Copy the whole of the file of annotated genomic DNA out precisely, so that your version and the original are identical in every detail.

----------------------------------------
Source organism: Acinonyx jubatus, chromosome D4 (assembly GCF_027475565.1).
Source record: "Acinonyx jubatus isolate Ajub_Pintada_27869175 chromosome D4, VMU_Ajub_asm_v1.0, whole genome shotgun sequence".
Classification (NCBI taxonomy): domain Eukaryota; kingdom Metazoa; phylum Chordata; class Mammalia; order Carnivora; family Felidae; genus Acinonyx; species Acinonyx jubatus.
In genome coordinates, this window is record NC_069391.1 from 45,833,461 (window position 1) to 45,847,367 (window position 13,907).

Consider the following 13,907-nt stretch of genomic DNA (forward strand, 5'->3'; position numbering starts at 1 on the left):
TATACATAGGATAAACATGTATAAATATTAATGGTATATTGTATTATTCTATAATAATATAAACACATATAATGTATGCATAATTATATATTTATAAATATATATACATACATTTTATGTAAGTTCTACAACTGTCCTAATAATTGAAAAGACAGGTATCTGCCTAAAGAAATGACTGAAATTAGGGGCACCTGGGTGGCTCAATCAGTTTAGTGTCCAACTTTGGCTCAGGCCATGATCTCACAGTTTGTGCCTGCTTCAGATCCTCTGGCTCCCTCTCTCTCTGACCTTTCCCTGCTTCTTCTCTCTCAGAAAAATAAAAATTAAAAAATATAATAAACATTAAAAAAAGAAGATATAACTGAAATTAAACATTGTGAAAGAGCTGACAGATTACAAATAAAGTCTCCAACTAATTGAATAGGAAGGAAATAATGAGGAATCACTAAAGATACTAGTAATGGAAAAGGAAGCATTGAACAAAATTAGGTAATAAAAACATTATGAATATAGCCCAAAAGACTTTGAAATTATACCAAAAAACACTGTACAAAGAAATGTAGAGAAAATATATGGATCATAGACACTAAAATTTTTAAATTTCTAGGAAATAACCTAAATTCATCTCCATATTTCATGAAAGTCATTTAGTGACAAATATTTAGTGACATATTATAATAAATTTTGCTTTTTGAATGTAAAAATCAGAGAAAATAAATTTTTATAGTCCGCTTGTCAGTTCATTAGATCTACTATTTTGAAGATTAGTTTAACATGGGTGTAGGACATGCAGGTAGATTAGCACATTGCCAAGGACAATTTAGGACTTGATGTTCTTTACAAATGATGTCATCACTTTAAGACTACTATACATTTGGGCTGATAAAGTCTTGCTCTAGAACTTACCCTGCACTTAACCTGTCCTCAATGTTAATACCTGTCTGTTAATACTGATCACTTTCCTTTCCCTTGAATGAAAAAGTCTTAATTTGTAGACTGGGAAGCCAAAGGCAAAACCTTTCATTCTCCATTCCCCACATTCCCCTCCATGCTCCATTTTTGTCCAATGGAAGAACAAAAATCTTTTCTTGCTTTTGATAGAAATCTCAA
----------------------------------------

Source organism: Acinonyx jubatus, chromosome D4 (assembly GCF_027475565.1).
Source record: "Acinonyx jubatus isolate Ajub_Pintada_27869175 chromosome D4, VMU_Ajub_asm_v1.0, whole genome shotgun sequence".
Classification (NCBI taxonomy): domain Eukaryota; kingdom Metazoa; phylum Chordata; class Mammalia; order Carnivora; family Felidae; genus Acinonyx; species Acinonyx jubatus.
In genome coordinates, this window is record NC_069391.1 from 45,833,461 (window position 1) to 45,847,367 (window position 13,907).

Consider the following 13,907-nt stretch of genomic DNA (forward strand, 5'->3'; position numbering starts at 1 on the left):
TATACATAGGATAAACATGTATAAATATTAATGGTATATTGTATTATTCTATAATAATATAAACACATATAATGTATGCATAATTATATATTTATAAATATATATACATACATTTTATGTAAGTTCTACAACTGTCCTAATAATTGAAAAGACAGGTATCTGCCTAAAGAAATGACTGAAATTAGGGGCACCTGGGTGGCTCAATCAGTTTAGTGTCCAACTTTGGCTCAGGCCATGATCTCACAGTTTGTGCCTGCTTCAGATCCTCTGGCTCCCTCTCTCTCTGACCTTTCCCTGCTTCTTCTCTCTCAGAAAAATAAAAATTAAAAAATATAATAAACATTAAAAAAAGAAGATATAACTGAAATTAAACATTGTGAAAGAGCTGACAGATTACAAATAAAGTCTCCAACTAATTGAATAGGAAGGAAATAATGAGGAATCACTAAAGATACTAGTAATGGAAAAGGAAGCATTGAACAAAATTAGGTAATAAAAACATTATGAATATAGCCCAAAAGACTTTGAAATTATACCAAAAAACACTGTACAAAGAAATGTAGAGAAAATATATGGATCATAGACACTAAAATTTTTAAATTTCTAGGAAATAACCTAAATTCATCTCCATATTTCATGAAAGTCATTTAGTGACAAATATTTAGTGACATATTATAATAAATTTTGCTTTTTGAATGTAAAAATCAGAGAAAATAAATTTTTATAGTCCGCTTGTCAGTTCATTAGATCTACTATTTTGAAGATTAGTTTAACATGGGTGTAGGACATGCAGGTAGATTAGCACATTGCCAAGGACAATTTAGGACTTGATGTTCTTTACAAATGATGTCATCACTTTAAGACTACTATACATTTGGGCTGATAAAGTCTTGCTCTAGAACTTACCCTGCACTTAACCTGTCCTCAATGTTAATACCTGTCTGTTAATACTGATCACTTTCCTTTCCCTTGAATGAAAAAGTCTTAATTTGTAGACTGGGAAGCCAAAGGCAAAACCTTTCATTCTCCATTCCCCACATTCCCCTCCATGCTCCATTTTTGTCCAATGGAAGAACAAAAATCTTTTCTTGCTTTTGATAGAAATCTCAA